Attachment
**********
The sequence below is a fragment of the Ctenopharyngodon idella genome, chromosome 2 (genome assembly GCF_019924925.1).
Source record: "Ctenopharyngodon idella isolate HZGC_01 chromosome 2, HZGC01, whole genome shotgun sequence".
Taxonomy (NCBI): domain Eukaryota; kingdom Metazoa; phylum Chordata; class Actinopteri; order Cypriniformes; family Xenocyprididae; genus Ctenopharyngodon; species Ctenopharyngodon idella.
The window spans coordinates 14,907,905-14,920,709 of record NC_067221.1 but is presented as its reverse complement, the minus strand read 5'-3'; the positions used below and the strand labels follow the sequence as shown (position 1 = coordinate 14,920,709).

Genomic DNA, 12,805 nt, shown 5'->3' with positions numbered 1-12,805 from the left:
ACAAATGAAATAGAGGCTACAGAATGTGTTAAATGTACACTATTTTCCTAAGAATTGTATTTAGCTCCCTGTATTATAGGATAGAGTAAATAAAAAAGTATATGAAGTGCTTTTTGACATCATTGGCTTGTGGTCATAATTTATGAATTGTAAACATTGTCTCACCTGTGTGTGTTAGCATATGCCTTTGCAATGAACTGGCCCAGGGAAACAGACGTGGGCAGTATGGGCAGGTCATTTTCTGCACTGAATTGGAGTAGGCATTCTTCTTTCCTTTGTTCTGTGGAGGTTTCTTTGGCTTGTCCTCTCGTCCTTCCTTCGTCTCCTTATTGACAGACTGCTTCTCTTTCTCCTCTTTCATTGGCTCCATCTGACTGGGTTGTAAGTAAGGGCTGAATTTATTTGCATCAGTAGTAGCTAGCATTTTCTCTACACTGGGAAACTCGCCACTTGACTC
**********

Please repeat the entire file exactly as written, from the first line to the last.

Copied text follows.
The sequence below is a fragment of the Ctenopharyngodon idella genome, chromosome 2 (genome assembly GCF_019924925.1).
Source record: "Ctenopharyngodon idella isolate HZGC_01 chromosome 2, HZGC01, whole genome shotgun sequence".
Taxonomy (NCBI): domain Eukaryota; kingdom Metazoa; phylum Chordata; class Actinopteri; order Cypriniformes; family Xenocyprididae; genus Ctenopharyngodon; species Ctenopharyngodon idella.
The window spans coordinates 14,907,905-14,920,709 of record NC_067221.1 but is presented as its reverse complement, the minus strand read 5'-3'; the positions used below and the strand labels follow the sequence as shown (position 1 = coordinate 14,920,709).

Genomic DNA, 12,805 nt, shown 5'->3' with positions numbered 1-12,805 from the left:
ACAAATGAAATAGAGGCTACAGAATGTGTTAAATGTACACTATTTTCCTAAGAATTGTATTTAGCTCCCTGTATTATAGGATAGAGTAAATAAAAAAGTATATGAAGTGCTTTTTGACATCATTGGCTTGTGGTCATAATTTATGAATTGTAAACATTGTCTCACCTGTGTGTGTTAGCATATGCCTTTGCAATGAACTGGCCCAGGGAAACAGACGTGGGCAGTATGGGCAGGTCATTTTCTGCACTGAATTGGAGTAGGCATTCTTCTTTCCTTTGTTCTGTGGAGGTTTCTTTGGCTTGTCCTCTCGTCCTTCCTTCGTCTCCTTATTGACAGACTGCTTCTCTTTCTCCTCTTTCATTGGCTCCATCTGACTGGGTTGTAAGTAAGGGCTGAATTTATTTGCATCAGTAGTAGCTAGCATTTTCTCTACACTGGGAAACTCGCCACTTGACTC